NORFOLK, Va. (WAVY) — Graduation season is upon us. And one student who’s earned the highest honor says she’s dedicating her achievements to a special person who couldn’t cross the stage, as she’s about to do.

“When he was going [to high school], it was called “The Factory.”  

The “Factory” was the student’s nickname for Norfolk’s Booker T. Washington High School back in the 1940s and ’50s. 

Ayana Askew says her grandfather, Sherman Askew, was in his 3rd year in 1951 when he felt a need to serve his country.

“He was actually scheduled to graduate in 1952, but he went into the Air Force.” 

Ayana says during granddad Sherman’s 5 years in the Air Force, he earned his GED. 

Sherman returned to Norfolk and worked 37 years at the U.S. Post Office. She says he worked 20 more years at Old Dominion University’s mailroom.

“He was always on time, he was always respectful, he was always kind,” Ayana said.

And, granddad was her best friend. She says he told her Booker T. Washington High was special. 

“And the idea that she’s here at my father’s alma mater, and for her to finish his race, academically, is quite rewarding,” says Ayana’s father, Mark Askew. 

Although, granddad Sherman may have been her motivator-in-chief, Ayana’s mother, Tonya Copeland, says, of her oldest of 3 daughters: “She was independent, never had to intervene with her studies.” 

Booker T. Washington High Principal Margie Hayes says the staff quickly embraced Ayana four and a half years ago when she chose Booker T. over the other Norfolk schools.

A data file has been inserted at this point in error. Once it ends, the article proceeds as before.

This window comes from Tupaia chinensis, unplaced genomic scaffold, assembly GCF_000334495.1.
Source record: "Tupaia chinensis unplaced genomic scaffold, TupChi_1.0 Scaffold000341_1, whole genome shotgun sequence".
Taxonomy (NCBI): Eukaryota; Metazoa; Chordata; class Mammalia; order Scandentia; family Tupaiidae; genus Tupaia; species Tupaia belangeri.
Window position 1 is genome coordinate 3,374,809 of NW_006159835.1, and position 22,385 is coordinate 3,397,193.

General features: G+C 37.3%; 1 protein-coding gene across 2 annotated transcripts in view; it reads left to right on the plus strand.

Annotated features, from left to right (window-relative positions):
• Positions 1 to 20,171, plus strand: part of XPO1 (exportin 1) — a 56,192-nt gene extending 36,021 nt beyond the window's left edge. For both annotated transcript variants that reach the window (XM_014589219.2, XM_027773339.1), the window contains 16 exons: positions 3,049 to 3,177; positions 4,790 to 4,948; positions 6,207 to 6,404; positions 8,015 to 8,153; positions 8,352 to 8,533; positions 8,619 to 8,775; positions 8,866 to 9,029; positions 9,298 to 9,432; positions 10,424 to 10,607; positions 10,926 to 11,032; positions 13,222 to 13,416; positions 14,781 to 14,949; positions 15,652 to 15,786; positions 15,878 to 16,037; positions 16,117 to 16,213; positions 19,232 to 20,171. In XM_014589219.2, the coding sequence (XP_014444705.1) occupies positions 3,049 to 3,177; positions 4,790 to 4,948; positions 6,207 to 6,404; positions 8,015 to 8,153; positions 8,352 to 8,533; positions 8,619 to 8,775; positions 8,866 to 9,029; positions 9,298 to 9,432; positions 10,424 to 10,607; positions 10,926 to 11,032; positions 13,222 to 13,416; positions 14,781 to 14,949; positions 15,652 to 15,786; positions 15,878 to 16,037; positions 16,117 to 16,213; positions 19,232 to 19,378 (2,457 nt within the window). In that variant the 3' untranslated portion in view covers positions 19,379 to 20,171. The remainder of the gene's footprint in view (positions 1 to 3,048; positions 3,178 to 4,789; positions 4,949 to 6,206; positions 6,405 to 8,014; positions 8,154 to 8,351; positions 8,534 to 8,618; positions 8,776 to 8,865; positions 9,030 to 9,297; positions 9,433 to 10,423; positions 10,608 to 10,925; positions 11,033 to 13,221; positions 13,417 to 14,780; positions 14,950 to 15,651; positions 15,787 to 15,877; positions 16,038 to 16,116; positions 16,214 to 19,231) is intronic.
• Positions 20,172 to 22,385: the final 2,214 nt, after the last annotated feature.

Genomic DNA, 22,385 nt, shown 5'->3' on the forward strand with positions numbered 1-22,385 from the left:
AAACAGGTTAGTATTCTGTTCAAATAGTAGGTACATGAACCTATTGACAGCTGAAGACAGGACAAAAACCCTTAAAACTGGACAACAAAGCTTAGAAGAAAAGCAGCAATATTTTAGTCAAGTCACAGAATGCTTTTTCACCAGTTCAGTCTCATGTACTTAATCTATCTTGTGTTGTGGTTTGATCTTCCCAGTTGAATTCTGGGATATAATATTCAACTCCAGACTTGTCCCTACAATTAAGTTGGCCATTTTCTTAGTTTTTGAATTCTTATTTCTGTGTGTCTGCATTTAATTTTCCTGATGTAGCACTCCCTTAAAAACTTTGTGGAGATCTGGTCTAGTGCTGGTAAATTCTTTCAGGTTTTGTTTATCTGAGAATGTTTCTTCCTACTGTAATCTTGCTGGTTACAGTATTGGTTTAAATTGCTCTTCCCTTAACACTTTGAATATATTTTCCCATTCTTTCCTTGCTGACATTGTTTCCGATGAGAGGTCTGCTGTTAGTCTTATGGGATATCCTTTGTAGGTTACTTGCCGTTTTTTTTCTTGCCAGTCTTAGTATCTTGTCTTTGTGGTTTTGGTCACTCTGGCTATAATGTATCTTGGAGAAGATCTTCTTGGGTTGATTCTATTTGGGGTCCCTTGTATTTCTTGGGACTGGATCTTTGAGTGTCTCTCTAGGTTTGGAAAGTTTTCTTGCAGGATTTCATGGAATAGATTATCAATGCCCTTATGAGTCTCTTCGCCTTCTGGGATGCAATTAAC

“Even as a 9th grader, [she was] always trying to figure out how she could better herself, what she could do better,” Hayes said.

“Her perseverance is crazy” said criminal justice teacher Jermaine Jackson.

“She really stood out to me, day one,” says English teacher, Tim Anderson.

“She is headstrong for sure,” says another of Ayana’s former instructors.

“This young lady will go to the ends of the earth to be successful.” says Booker T. staff member Lauren Seward. 

“I’m not surprised that she is a Gates Scholar, [and] she’s a presidential scholar,” Hayes said.

So, what’s ahead for Ayana? School resource officer Rodney Baylor said “I told her — the light is the limit. Reach for the light.” 

“My goal is to become a lawyer for the wrongfully incarcerated,” she says.

During the interview, Ayana’s youngest sister, 12-year-old Sahirah Askew, looked on with a big smile. “I’m really proud of her because I know she always wanted to go to Spellman.”

Ayana is headed to Spellman College in Atlanta this fall, where she’s planning to double major in English pre-law and theater arts. She wants attend law school.

Granddad Sherman Askew passed away in 2020, but Ayana feels his spirit will be with her on graduation day.    

“Life is so valuable. You only get a certain amount of years. You don’t know how many years you have on this earth for you to be locked up, wrongfully — that really touches my heart.  I want to do everything that I can to help.” 

Ayana will walk across the stage with the rest of the Booker T Washington Class of 2022 at Chartway Arena, Monday, June 13.